Rolls-Royce is increasing its involvement in West African power expansion with the supply of its twenty-sixth RB211 aeroderivative in the region.
Rolls-Royce is to provide an RB211 powered electricity generating set to the Nigerian state of Bayelsa as part of the expansion of an existing power plant previously supplied by the company.
Joining two Olympus gas turbines units at the Kolo Creek site, the RB211 will assist in the state’s long-term plan to improve the living standards of locals and help rural development. The electrical power will be used over an area of more than 1000 square miles of remote and rural Nigeria. The turbine will be fuelled by natural gas created as a by-product from the region’s oil fields, and so will have environmental benefits.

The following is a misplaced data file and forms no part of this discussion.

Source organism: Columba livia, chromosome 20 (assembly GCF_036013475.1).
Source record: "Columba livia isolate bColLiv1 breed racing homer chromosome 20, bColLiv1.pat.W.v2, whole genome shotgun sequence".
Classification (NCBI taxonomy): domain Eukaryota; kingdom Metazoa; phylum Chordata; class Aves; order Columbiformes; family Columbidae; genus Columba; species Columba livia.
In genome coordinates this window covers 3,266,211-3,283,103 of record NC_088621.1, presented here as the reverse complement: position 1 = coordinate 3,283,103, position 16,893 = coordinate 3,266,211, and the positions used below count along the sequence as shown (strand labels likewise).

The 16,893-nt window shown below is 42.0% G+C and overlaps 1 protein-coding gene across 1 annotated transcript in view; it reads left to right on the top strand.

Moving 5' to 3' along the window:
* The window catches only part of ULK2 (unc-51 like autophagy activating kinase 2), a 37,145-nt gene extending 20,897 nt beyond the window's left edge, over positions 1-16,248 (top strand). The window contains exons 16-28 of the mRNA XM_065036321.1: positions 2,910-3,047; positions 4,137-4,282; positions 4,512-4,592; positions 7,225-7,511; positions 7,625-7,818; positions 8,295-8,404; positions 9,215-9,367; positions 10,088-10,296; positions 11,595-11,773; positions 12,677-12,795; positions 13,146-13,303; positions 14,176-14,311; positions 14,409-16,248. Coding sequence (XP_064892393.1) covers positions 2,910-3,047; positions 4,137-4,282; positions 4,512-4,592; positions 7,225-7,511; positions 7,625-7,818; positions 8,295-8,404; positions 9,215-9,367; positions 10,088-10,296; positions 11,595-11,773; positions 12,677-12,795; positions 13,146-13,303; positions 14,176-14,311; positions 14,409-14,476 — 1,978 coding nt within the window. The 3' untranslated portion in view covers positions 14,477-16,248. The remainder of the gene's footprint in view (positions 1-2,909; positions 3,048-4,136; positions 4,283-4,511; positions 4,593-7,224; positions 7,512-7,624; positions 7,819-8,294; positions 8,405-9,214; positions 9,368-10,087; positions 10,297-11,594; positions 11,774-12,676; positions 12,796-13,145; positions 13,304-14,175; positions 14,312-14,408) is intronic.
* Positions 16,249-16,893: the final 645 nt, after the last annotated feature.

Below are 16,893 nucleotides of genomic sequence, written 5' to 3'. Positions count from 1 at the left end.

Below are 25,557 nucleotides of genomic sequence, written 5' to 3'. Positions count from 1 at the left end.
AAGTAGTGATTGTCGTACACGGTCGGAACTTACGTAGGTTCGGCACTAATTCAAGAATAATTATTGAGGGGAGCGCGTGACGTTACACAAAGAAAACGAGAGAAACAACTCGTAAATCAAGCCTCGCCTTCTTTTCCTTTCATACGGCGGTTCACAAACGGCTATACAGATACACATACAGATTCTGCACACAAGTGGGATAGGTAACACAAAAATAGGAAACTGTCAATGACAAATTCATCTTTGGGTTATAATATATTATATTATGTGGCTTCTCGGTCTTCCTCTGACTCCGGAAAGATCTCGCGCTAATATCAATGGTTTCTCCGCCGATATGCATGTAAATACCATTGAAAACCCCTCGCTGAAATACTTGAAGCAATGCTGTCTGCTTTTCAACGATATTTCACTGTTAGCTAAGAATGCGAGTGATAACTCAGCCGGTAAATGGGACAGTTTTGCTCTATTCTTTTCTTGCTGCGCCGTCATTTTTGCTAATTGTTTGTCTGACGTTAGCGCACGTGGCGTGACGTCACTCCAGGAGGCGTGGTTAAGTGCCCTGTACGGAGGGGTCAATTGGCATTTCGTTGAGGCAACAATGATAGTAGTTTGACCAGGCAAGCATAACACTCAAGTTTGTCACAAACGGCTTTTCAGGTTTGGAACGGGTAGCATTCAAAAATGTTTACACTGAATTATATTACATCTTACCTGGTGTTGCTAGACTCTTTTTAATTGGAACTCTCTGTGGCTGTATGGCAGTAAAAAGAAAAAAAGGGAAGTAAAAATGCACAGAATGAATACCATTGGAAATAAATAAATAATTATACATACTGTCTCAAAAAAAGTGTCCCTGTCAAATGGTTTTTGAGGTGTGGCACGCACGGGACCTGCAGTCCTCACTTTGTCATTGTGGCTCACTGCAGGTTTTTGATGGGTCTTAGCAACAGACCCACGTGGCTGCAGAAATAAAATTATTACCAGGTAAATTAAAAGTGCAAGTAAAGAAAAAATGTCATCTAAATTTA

The manufacture of the RB211 generating set was undertaken at the company’s Liverpool facility from where it was shipped in late October. Earlier this year a senior delegation from Baylesa State led by Torpido Amananagha, the state commissioner for public Utilities, visited the site to inspect the production facilities.
This latest project further expands Rolls-Royce’s offshore based involvement in Nigeria. Recent orders have included an $82 million contract in September 2005 from Technip for six RB211 industrial gas turbines, four of which are to feature exhaust-mounted waste heat recovery units.
In addition to five RB211s ordered in 2003, two 40 000 horsepower gas compression packages were ordered as part of the East Area additional oil recovery project. Another power generation package is also being supplied for the second phase of the Amenam platform, thereby supplementing four similar units on the nearby phase one platform.
This brings the total number of West African RB211s to twenty-six: eighteen for Total and Exxon, operating in offshore Nigeria, as well as a further eight located in offshore Angola.
An RB211 gas turbine package during final assembly